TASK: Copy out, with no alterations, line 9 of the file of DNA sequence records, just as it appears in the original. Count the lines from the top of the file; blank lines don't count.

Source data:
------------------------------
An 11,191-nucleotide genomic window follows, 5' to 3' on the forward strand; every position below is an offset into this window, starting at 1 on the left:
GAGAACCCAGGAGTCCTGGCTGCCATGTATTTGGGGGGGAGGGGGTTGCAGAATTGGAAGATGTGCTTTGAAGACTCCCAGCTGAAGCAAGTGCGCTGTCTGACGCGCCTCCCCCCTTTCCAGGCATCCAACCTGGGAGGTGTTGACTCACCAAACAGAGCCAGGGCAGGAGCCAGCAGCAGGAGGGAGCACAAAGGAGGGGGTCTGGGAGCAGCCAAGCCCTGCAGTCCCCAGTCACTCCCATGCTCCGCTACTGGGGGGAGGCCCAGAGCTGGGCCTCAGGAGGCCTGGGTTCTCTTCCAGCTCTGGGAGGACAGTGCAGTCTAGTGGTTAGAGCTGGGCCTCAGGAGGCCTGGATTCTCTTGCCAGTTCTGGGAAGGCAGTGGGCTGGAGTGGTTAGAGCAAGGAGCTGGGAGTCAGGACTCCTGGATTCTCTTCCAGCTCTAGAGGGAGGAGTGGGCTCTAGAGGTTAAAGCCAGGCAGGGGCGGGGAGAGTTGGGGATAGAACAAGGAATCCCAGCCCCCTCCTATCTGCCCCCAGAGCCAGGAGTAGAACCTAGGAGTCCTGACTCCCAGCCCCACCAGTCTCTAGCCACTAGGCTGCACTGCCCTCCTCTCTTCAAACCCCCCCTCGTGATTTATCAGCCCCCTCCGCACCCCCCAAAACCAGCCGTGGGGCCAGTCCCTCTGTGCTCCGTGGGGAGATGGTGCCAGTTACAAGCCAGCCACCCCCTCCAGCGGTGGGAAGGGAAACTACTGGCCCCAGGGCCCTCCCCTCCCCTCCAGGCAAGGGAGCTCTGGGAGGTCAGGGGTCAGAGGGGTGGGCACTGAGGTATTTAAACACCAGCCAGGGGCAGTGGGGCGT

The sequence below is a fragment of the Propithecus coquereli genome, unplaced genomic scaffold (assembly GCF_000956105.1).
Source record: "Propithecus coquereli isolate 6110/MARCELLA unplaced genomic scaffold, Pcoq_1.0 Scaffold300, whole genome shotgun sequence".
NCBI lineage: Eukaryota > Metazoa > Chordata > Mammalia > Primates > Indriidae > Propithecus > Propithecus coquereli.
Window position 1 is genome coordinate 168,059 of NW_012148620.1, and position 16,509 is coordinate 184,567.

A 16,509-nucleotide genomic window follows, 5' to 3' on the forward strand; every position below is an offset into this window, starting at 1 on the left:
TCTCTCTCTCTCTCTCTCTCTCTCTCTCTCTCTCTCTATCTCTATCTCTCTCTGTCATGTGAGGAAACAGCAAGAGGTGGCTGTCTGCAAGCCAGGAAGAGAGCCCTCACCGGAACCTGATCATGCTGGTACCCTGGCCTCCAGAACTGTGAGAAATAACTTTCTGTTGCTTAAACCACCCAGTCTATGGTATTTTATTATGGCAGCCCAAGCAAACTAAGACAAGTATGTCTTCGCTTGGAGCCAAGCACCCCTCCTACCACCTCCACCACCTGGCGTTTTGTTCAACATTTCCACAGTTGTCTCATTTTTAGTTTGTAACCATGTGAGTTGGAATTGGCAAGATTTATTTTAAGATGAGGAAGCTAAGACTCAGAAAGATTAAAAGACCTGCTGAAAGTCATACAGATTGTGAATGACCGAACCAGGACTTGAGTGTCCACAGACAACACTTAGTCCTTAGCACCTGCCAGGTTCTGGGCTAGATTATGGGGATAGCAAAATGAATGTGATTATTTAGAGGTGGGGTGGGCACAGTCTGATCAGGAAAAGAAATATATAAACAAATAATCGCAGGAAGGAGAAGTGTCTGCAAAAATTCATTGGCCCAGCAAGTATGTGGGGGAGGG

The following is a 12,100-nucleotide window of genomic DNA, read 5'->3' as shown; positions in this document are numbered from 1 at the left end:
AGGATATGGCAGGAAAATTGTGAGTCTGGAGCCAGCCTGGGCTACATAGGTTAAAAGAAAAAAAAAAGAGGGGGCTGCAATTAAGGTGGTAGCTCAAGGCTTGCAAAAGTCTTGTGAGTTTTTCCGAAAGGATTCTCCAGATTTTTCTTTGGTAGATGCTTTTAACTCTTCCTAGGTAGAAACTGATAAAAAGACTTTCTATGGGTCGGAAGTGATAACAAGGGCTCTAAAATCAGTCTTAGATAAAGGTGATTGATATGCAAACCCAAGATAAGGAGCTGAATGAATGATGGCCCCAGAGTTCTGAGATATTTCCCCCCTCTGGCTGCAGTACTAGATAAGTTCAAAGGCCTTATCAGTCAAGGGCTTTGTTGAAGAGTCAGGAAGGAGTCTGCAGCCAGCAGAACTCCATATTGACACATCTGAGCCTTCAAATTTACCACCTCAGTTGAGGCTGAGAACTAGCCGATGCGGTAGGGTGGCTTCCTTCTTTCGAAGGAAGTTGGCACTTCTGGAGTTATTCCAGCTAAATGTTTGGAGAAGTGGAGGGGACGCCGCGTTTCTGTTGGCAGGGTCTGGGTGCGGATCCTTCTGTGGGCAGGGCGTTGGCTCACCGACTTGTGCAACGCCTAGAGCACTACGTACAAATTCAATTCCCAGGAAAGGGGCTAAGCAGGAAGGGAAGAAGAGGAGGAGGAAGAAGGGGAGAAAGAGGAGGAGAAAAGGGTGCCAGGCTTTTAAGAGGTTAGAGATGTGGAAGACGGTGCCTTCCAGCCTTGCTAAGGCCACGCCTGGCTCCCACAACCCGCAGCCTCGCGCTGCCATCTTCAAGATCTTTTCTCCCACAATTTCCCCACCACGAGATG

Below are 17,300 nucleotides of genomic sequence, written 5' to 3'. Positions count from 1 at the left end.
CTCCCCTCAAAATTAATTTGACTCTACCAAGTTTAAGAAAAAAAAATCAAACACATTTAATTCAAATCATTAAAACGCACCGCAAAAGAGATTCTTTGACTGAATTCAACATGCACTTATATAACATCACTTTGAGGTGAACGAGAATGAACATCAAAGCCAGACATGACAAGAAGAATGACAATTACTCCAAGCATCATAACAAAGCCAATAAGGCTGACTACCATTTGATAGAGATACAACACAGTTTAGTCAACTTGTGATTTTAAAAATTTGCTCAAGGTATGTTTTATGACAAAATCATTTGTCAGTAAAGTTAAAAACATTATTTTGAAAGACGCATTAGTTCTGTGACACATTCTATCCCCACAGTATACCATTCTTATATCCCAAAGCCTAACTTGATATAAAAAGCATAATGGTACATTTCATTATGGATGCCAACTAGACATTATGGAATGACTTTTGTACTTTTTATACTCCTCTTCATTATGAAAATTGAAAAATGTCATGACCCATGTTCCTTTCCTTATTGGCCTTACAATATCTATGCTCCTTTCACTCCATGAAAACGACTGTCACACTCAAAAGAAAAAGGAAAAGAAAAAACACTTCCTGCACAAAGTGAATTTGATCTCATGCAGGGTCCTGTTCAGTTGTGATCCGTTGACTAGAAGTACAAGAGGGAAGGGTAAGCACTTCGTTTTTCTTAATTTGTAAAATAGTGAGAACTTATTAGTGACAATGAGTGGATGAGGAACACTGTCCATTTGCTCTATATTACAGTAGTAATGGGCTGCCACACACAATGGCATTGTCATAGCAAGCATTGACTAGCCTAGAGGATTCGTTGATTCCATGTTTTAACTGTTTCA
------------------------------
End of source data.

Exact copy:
The following is a 12,100-nucleotide window of genomic DNA, read 5'->3' as shown; positions in this document are numbered from 1 at the left end: